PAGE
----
Liver function tests

A groups of blood tests that give information about the state of a liver.

These tests include prothrombin time (PT/INR), aPTT, albumin, bilirubin (direct and indirect), and others.

The liver transaminases aspartate transaminase (AST or SGOT) and alanine transaminase (ALT or SGPT) are biomarkers of liver injury in a patient with some degree of intact liver function.

Some blood tests are associated with functionality (e.g., albumin), some with cellular integrity (e.g., transaminase), and some with conditions linked to the biliary tract (gamma-glutamyl transferase and alkaline phosphatase).

Several biochemical tests are used in the evaluation and management of patients with hepatic dysfunction.

Total bilirubin

Alanine transaminase (ALT)

Aspartate transaminase (AST)

AST/ALT ratio

Alkaline phosphatase (ALP)

Gamma glutamyl transpeptidase (GGT)

15′ Nucleotidase


Alpha-fetoprotein (AFP)

Coagulation test

Serum glucose

Lactate dehydrogenase


Reference range in adults Total bilirubin, Unconjugated bilirubin, Conjugated bilirubin mg/dL 0.1-1.0,0.2-0.7, 0.1-0.4

Measurement of total bilirubin includes both unconjugated (indirect) and conjugated (direct) bilirubin.

Unconjugated bilirubin is a breakdown product of heme.

The liver is responsible for clearing the blood of unconjugated bilirubin, by conjugating it, to make it water-soluble through an enzyme named UDP-glucuronyl-transferase.

When the total bilirubin level exceeds 1.5 mg/dL indicates liver disease.

When total bilirubin level exceeds 3.5 mg/dL bilirubin desposition at the sclera, skin, and mucous membranes will give these areas yellow color, thus it is called jaundice.

The increase in predominantly unconjugated bilirubin is due to overproducion, reduced hepatic uptake of the unconjugated bilirubin and reduced conjugation of bilirubin.

Overproduction can be due to reabsorption of hematoma and ineffective erythropoiesis that increased red blood cell destruction.

Gilbert’s syndrome and Crigler-Najjar syndrome have defects in UDP glucuronyl transferase defect, affecting bilirubin conjugation.

The degree of rise in conjugated bilirubin is directly proportional to degree of hepatocyte injury.

Viral hepatitis can also causes the rise in conjugated bilirubin.

In parenchymal liver disease and incomplete extrahepatic obstruction, the rise in conjugated bilirubin is less than the complete common bile duct obstruction due to malignant causes.

In Dubin-Johnson syndrome, a mutation in multiple drug-resistance protein 2 (MRP2) causes a rise in conjugated bilirubin.

In acute appendicitis, total bilirubin can rise.

In pregnant women, the total bilirubin level is low in all three trimesters.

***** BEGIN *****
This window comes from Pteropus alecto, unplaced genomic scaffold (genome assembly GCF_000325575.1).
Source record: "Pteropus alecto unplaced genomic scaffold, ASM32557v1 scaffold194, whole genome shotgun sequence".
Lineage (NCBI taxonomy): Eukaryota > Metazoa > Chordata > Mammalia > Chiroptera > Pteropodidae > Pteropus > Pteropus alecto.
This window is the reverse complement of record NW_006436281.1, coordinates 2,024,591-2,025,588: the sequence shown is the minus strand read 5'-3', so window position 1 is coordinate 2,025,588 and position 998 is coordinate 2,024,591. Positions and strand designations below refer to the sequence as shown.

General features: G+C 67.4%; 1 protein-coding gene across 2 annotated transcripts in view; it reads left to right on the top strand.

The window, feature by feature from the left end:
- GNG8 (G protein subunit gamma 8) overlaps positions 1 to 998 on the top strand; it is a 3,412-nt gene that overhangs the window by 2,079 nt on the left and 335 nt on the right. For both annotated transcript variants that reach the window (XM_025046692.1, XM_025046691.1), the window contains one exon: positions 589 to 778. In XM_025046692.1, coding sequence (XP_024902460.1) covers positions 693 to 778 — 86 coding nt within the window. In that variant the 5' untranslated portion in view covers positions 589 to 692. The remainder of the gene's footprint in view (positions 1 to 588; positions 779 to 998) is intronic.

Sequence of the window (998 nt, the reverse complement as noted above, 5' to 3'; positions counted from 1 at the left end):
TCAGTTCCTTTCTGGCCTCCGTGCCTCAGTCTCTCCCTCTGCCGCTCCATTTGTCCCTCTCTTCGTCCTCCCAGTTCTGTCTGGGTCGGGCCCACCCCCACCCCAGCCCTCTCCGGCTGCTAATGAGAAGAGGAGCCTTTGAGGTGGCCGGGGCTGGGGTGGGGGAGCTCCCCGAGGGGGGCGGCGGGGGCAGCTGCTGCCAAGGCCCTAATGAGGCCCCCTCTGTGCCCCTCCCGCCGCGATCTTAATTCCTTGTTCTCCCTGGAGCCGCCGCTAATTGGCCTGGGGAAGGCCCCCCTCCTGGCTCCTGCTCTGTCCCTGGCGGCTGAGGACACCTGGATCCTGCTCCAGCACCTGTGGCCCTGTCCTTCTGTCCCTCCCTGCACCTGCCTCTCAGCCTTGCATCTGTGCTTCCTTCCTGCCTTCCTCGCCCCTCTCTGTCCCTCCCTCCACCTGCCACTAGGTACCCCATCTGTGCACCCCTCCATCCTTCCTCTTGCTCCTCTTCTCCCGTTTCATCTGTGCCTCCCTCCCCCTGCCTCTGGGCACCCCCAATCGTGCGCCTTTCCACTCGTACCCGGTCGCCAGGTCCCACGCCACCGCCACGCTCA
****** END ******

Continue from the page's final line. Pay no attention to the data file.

When the total serum bilirubin increases over 95th percentile for age during the first week of life for high risk babies, it is known as hyperbilirubinemia of the newborn and requires light therapy to reduce the amount of bilirubin in the blood.

Hemolytic jaundice is the commonest cause of pathological jaundice.

Babies with Rh hemolytic disease, ABO incompatibility with the mother, Glucose-6-phosphate dehydrogenase (G-6-PD) deficiency and minor blood group incompatibility are at increased risk of getting hemolytic jaundice.

Alanine transaminase (ALT) is found in high concentrations in liver?

Alanine transaminase is found in kidneys, heart, and muscles.

Alanine transaminase catalyses the transamination reaction, and only exist in cytoplasmic form.

Any kind of liver injury can cause the rise in ALT.

A rise up to 300 IU/L is not specific to liver, but can be due to the damage of other organs such as kidneys or muscles.

When ALT rises to more than 500 IU/L, causes are usually from the liver, and can be due to hepatitis, ischemic liver injury, and toxins that causes liver damage.

The ALT levels in Hepatitis C rises more than in Hepatitis A and B.

Persistent ALT elevation of more than 6 months duration is known as chronic hepatitis.

ALT elevations are associated with alcoholic liver disease, Non-alcoholic fatty liver disease (NAFLD), and steatohepatitis, reduced insulin responsive,reduced glucose tolerance, increased free fatty acids and triglycerides.

ALT levels in pregnancy are elevated in conditions such as hyperemesis gravidarum was, pre-eclampsia and HELLP syndrome.

Caffeine consumption can reduce the risk of ALT elevation in individuals who drink alcohol, are overweight, have impaired glucose metabolism, or viral hepatitis.

Aspartate transaminase (AST) reference range is

0-35 IU/L.

AST exists in two isoenzymes: mitrochondrial form and cytoplasmic form.

AST highest concentrations are in the heart, followed by liver, muscle, and kidney.

Mitrochondrial AST elevations suggest tissue necrosis in myocardial infarction and chronic liver disease.

More than 80% of the liver AST activity is contributed by mitochondrial form of the isoenzyme.

Circulating AST in blood is contributed by the cytoplasmic form of AST.

AST is esepecially elevated in cirrhosis.

In certain pregnancy conditions such as hyperemesis gravidarum, pre-eclampsia, and help syndrome, AST can be elevated.

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